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Ten Essential Ableton Live Tips & Tricks - Part 5: Routing Audio Featured

Each track in Ableton allows you to specify the inputs and outputs. By default, each tracks output gets sent to the Master, whether it be an Audio Track, or a MIDI Track with a sampler/synthesizer.

By changing the route of the Audio, a number of possibilities open up for expanding the way you work. You can think of routed audio tracks as gateways for the sound to pass through before it goes to the final master mix.


The main reason I route audio, is for resampling something on the fly, so I can quickly save what I have created as a mixed down audio file or loop, and continue working with the evolution of the sound in the track, knowing my previous idea is safely stored for later use.

For this example, we will route the Audio output of a MIDI track with a VST instrument into a new Audio track, so we can sample the synth while we mess with it.

First we will need a MIDI track and VST instrument. I am going to use the free synthesizer Superwave p8 (, but you can use whatever you like. Name this new track Synth.

Create a new loop in a blank clip slot, write some notes into the piano roll and get the loop playing. Muck around with your VST until you get something sounding good.

The next step is to create a new Audio Track. This will be the track that we route the output of our VST to so we can resample. Add a new Audio Track (from the Insert menu) and name it Routed.

Now we need to tell the new Routed track where to get its input from. We do this by opening up the In/Out options, by selecting In/Out from the View menu.

Each channel now has a new set of options where we can specify the inputs and outputs. We want the input of the Routed track to come from the Synth track, so select 1-Synth from the Audio From dropdown menu.

Next we need to change the Monitor section of the Routed audio track. This controls whether we hear the input audio signal or not. As we just want to resample what is being played from the 1st Synth track, we don’t need the input of the Routed track to be played, so select Off. If this was left on Auto, we would get a double up of the audio as the Routed track would play exactly what the original Synth track is playing.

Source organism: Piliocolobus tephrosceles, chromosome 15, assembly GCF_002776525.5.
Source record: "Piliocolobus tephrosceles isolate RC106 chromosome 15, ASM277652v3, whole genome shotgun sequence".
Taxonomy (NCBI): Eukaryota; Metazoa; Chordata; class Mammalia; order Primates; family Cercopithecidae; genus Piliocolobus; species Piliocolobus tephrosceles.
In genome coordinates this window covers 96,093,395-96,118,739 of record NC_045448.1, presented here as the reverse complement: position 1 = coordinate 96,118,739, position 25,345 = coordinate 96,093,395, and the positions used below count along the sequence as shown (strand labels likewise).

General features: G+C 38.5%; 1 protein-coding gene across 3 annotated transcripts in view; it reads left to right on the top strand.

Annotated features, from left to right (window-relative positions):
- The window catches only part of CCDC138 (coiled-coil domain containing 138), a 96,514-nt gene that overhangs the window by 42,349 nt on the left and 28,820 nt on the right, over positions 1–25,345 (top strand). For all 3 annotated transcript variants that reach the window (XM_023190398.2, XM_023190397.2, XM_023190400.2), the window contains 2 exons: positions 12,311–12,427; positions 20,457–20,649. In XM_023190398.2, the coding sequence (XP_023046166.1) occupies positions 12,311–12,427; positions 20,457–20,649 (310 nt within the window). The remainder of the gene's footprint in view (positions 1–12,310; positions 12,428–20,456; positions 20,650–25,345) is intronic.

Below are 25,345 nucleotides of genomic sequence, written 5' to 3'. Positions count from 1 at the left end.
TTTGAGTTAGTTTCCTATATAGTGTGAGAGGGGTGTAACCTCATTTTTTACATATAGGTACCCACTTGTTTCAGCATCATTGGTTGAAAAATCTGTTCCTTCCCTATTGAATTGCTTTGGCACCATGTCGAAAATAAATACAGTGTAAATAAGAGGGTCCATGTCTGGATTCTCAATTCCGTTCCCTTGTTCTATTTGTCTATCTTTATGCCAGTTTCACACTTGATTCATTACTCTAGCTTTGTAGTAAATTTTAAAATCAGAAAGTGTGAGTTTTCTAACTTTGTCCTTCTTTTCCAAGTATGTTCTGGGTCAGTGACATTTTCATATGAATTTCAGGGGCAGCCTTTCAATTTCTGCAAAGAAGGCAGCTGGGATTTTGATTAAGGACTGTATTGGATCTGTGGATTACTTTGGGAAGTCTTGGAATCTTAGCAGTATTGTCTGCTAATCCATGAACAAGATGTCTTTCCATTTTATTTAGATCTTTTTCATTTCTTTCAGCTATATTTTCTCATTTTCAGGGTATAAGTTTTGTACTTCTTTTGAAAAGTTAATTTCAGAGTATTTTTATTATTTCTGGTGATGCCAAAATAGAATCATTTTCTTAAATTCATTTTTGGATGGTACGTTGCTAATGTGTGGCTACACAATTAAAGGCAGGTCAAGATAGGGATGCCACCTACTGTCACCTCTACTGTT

That’s it! The new Routed track is set up to catch the audio from the original Synth track. To test this, start playing the original synth loop, and arm the routing track ready for recording (resampling) by clicking the round red record button at the bottom of the track.

You will notice that all the blank clip slots now have little circles in them. This means they are ready to record. Try clicking on one of the circles, the Routed track will wait for the next bar and then start recording a loop, with exactly what is happening in the Synth track. This will continue until you click the stop button at the bottom of the track.

We now have a new audio loop, resampled from the Synth track. Rename this to whatever you like and store it ready for use later. You can now make changes to the VST, but know you will always have sampled audio copy of the original.

Bonus Tip #1

When you arm a track with blank clip slot that are assigned Key or MIDI triggers, you can use the triggers to quickly record new loops one after the other, or instantly start playing a loop once it’s finished resampling.